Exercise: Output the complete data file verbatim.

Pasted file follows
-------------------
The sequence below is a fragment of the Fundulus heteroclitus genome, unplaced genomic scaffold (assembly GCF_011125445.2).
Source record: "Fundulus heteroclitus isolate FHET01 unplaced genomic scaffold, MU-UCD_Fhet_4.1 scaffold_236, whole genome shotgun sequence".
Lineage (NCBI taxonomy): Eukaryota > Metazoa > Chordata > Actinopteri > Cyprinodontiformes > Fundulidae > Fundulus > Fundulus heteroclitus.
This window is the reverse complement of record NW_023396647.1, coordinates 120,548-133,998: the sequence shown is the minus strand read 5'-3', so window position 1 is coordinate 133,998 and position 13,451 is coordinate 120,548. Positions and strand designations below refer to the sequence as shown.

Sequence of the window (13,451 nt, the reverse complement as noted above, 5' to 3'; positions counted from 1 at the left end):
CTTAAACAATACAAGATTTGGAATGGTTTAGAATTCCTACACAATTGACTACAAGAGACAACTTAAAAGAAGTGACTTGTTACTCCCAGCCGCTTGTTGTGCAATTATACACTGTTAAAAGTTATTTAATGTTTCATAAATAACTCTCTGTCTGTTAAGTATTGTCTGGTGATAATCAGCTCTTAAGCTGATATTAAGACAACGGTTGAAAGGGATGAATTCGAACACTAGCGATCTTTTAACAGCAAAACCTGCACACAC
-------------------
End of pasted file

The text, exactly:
The sequence below is a fragment of the Fundulus heteroclitus genome, unplaced genomic scaffold (assembly GCF_011125445.2).
Source record: "Fundulus heteroclitus isolate FHET01 unplaced genomic scaffold, MU-UCD_Fhet_4.1 scaffold_236, whole genome shotgun sequence".
Lineage (NCBI taxonomy): Eukaryota > Metazoa > Chordata > Actinopteri > Cyprinodontiformes > Fundulidae > Fundulus > Fundulus heteroclitus.
This window is the reverse complement of record NW_023396647.1, coordinates 120,548-133,998: the sequence shown is the minus strand read 5'-3', so window position 1 is coordinate 133,998 and position 13,451 is coordinate 120,548. Positions and strand designations below refer to the sequence as shown.

Sequence of the window (13,451 nt, the reverse complement as noted above, 5' to 3'; positions counted from 1 at the left end):
CTTAAACAATACAAGATTTGGAATGGTTTAGAATTCCTACACAATTGACTACAAGAGACAACTTAAAAGAAGTGACTTGTTACTCCCAGCCGCTTGTTGTGCAATTATACACTGTTAAAAGTTATTTAATGTTTCATAAATAACTCTCTGTCTGTTAAGTATTGTCTGGTGATAATCAGCTCTTAAGCTGATATTAAGACAACGGTTGAAAGGGATGAATTCGAACACTAGCGATCTTTTAACAGCAAAACCTGCACACAC